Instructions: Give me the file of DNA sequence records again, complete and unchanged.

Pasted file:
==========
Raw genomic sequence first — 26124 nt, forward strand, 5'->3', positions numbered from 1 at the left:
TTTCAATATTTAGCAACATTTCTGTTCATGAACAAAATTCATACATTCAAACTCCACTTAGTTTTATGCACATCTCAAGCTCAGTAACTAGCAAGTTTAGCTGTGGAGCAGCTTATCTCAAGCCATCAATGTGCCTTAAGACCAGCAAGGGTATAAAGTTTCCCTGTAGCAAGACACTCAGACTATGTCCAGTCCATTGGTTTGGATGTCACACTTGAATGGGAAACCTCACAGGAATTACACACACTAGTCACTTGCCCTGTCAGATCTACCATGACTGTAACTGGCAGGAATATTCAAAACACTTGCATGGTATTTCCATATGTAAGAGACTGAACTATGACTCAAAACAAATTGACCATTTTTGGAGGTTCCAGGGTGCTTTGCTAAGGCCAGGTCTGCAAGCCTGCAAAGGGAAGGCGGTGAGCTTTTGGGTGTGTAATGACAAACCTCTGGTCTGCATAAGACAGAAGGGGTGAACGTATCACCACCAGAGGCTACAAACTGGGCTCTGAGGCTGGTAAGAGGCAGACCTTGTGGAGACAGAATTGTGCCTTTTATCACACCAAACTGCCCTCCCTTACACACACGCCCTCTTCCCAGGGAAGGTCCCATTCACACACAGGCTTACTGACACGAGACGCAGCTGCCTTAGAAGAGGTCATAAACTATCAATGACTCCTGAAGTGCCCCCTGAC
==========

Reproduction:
Raw genomic sequence first — 26124 nt, forward strand, 5'->3', positions numbered from 1 at the left:
TTTCAATATTTAGCAACATTTCTGTTCATGAACAAAATTCATACATTCAAACTCCACTTAGTTTTATGCACATCTCAAGCTCAGTAACTAGCAAGTTTAGCTGTGGAGCAGCTTATCTCAAGCCATCAATGTGCCTTAAGACCAGCAAGGGTATAAAGTTTCCCTGTAGCAAGACACTCAGACTATGTCCAGTCCATTGGTTTGGATGTCACACTTGAATGGGAAACCTCACAGGAATTACACACACTAGTCACTTGCCCTGTCAGATCTACCATGACTGTAACTGGCAGGAATATTCAAAACACTTGCATGGTATTTCCATATGTAAGAGACTGAACTATGACTCAAAACAAATTGACCATTTTTGGAGGTTCCAGGGTGCTTTGCTAAGGCCAGGTCTGCAAGCCTGCAAAGGGAAGGCGGTGAGCTTTTGGGTGTGTAATGACAAACCTCTGGTCTGCATAAGACAGAAGGGGTGAACGTATCACCACCAGAGGCTACAAACTGGGCTCTGAGGCTGGTAAGAGGCAGACCTTGTGGAGACAGAATTGTGCCTTTTATCACACCAAACTGCCCTCCCTTACACACACGCCCTCTTCCCAGGGAAGGTCCCATTCACACACAGGCTTACTGACACGAGACGCAGCTGCCTTAGAAGAGGTCATAAACTATCAATGACTCCTGAAGTGCCCCCTGAC